There is only one person in UCLA history that can be known simply by the name “Coach”. That man is Coach John Wooden, famously described by a former player as an “intergalactic treasure“.

The statistics are recited so often that they almost lose their shock value, but here they are again: ten national championships, an eighty-eight game winning streak, four perfect seasons – all the most ever in men’s collegiate basketball history. He coached some of the best ever: Lew Alcindor (now Kareem Abdul-Jabbar), Bill Walton, Gail Goodrich, Walt Hazzard, the list goes on and on. Famously and meticulously prepared (he had practices timed down to the minute), unbelievably calm during games (he preferred to sit), and remarkably eloquent (he was an English teacher by training), John Wooden represents everything that a person, and a university, should strive to be.

Coach Wooden’s fingerprints are still all over the campus today. Pauley Pavilion was constructed for him in the 1960’s, and the court therein still bears his name – Nell & John Wooden Court, with his late wife’s name coming first because – well, because that is just how Coach was. His legendary Pyramid of Success, emblazoned prominently on the wall in the Wooden Center lobby, is another testament to his character – each block builds upon another to accomplish true success, defined by the Wizard of Westwood as “peace of mind which is a direct result of self-satisfaction in knowing you made the effort to become the best of which you are capable”.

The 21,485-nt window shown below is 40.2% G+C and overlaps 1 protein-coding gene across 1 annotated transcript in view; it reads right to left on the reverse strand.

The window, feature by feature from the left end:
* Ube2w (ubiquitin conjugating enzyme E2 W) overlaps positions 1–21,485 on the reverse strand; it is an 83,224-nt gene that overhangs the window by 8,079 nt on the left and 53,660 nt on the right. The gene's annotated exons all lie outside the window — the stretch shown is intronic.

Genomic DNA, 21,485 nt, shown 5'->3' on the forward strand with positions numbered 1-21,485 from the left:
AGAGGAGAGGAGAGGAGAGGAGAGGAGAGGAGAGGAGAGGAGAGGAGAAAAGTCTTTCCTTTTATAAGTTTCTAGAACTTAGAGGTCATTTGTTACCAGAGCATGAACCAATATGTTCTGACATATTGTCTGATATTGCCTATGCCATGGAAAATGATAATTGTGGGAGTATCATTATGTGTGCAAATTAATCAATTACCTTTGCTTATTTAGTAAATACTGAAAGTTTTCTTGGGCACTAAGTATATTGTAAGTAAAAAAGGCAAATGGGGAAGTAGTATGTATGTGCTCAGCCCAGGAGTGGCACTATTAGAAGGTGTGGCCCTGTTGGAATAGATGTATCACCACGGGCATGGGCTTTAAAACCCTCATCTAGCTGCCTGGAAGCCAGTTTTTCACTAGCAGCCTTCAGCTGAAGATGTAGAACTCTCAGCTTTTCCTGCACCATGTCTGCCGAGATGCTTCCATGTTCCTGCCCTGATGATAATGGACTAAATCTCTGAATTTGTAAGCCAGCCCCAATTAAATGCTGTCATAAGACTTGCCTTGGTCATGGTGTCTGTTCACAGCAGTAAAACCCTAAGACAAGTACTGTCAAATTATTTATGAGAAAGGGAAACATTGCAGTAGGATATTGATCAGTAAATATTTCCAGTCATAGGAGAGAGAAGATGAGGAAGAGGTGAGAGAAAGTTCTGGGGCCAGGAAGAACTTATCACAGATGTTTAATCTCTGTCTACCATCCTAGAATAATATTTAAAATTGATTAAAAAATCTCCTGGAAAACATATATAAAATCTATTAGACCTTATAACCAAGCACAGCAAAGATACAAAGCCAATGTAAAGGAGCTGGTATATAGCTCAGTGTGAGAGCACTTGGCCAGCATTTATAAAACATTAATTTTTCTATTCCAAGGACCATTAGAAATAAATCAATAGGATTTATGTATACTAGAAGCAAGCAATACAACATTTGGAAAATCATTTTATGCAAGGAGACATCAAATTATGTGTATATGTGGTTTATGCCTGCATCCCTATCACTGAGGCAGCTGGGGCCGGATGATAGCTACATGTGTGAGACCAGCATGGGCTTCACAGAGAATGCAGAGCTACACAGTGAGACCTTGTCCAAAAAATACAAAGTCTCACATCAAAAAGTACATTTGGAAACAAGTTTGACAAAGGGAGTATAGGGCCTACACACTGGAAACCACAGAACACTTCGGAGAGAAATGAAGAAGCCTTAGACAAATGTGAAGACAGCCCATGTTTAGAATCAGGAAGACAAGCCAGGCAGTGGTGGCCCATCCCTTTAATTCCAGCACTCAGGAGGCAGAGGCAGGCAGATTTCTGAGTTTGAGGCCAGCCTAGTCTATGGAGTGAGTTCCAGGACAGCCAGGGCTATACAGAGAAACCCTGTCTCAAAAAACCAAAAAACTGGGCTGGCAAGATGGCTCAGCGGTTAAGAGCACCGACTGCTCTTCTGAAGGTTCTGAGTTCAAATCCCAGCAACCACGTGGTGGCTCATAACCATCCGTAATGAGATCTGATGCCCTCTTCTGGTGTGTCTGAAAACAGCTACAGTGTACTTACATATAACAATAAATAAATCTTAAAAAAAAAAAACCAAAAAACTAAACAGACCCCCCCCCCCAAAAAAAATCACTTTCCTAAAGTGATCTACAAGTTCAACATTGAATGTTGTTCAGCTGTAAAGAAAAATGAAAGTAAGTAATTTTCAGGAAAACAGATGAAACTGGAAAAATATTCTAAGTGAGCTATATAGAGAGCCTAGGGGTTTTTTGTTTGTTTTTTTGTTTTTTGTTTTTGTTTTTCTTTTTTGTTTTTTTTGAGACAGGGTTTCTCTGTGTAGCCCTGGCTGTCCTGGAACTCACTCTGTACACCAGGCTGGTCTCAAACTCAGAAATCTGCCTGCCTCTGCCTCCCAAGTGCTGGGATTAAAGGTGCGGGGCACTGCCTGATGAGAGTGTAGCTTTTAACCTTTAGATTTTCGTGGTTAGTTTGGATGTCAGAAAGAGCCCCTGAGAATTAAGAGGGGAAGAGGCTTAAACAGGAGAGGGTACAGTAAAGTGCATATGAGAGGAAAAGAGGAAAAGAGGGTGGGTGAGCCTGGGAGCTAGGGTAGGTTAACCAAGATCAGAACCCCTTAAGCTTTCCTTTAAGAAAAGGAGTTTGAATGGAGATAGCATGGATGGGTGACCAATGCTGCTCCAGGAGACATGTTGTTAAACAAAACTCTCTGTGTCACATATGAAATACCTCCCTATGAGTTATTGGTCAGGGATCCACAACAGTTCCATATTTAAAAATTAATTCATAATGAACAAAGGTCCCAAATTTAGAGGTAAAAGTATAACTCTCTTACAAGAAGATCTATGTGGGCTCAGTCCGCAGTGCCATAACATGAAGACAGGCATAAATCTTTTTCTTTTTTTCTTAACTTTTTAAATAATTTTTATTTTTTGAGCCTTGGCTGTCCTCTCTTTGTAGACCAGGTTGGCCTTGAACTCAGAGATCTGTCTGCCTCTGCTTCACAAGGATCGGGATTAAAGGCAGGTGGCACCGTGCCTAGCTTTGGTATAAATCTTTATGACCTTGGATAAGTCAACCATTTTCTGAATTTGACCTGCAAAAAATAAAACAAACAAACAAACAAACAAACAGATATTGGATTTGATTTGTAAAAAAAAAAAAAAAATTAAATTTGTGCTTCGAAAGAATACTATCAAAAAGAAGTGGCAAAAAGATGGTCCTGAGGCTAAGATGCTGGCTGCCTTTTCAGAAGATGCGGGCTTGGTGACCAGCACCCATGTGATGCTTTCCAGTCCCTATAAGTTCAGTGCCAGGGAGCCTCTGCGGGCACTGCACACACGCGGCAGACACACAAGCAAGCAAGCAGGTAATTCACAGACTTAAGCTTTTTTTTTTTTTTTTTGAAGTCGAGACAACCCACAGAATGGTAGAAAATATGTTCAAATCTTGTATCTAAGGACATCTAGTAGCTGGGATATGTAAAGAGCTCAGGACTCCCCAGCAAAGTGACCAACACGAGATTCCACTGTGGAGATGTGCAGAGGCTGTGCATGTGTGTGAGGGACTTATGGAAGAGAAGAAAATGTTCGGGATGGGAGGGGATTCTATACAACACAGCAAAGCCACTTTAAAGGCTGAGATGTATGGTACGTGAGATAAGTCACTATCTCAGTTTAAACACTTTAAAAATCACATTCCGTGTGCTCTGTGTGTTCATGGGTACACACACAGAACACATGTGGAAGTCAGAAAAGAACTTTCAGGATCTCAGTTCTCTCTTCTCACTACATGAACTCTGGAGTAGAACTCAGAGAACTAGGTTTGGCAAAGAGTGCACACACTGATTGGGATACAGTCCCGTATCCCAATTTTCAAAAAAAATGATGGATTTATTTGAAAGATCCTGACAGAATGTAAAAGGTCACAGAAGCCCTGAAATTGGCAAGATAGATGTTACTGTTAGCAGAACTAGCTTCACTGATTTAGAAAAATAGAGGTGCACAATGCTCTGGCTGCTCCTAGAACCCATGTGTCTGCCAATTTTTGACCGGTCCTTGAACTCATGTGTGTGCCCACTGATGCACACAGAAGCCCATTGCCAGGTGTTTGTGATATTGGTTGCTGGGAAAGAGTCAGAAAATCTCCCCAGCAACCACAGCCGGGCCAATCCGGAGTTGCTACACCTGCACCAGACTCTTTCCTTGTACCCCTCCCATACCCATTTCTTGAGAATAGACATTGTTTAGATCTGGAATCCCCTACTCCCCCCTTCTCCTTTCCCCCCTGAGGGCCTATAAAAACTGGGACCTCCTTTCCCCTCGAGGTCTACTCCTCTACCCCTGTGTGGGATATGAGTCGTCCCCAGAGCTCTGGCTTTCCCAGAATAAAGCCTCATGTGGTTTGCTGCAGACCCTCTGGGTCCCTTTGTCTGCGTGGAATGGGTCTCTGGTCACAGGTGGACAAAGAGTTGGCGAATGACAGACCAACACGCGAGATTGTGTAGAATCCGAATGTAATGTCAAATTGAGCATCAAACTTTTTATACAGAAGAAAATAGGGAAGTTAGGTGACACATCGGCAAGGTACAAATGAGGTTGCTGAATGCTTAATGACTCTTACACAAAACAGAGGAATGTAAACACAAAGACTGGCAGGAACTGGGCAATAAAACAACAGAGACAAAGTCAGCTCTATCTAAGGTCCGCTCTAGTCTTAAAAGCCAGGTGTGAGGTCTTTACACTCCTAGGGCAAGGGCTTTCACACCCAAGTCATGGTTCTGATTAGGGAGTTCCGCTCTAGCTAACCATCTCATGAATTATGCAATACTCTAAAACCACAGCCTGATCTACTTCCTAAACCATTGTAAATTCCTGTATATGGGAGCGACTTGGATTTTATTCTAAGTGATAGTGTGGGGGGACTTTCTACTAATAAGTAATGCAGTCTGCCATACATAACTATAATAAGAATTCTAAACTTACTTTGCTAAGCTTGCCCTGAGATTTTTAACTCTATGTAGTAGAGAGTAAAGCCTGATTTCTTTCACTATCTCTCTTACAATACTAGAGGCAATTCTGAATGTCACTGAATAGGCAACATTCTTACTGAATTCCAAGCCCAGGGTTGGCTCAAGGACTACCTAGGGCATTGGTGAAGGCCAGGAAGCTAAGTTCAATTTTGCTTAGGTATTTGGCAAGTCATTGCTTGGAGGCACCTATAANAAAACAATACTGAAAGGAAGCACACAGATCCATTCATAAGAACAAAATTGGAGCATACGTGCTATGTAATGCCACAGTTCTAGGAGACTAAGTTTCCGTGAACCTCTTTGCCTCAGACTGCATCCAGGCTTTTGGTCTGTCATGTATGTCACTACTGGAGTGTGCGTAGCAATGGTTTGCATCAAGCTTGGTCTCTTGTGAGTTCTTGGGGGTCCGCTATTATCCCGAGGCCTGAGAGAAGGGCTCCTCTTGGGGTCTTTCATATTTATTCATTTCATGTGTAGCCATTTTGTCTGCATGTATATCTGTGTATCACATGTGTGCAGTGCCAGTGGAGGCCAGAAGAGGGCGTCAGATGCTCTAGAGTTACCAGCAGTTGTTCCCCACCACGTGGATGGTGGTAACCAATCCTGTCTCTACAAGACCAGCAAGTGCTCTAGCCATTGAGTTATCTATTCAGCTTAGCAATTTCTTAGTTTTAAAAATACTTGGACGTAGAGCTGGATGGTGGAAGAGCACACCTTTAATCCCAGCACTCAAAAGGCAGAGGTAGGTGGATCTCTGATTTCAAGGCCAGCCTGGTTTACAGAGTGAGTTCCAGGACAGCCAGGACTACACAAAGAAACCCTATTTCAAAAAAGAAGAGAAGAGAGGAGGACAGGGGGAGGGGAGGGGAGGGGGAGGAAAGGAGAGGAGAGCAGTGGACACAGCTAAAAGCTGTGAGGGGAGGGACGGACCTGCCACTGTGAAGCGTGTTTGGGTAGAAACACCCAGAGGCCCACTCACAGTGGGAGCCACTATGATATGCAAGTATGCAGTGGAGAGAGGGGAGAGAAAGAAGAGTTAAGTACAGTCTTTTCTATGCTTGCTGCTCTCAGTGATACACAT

All this to say that this post was inspired by UCLA’s plans to further commemorate the memory of our dear Coach by erecting a statue of him next to the newly renovated Pauley Pavilion. When it is finally unveiled, make sure you pay him a visit the next time you are in town. And while you are there, think not only on his accomplishments, but on the values from which they sprung. My favorite?

“Talent is God-given. Be humble. Fame is man-given. Be grateful. Conceit is self-given. Be careful.”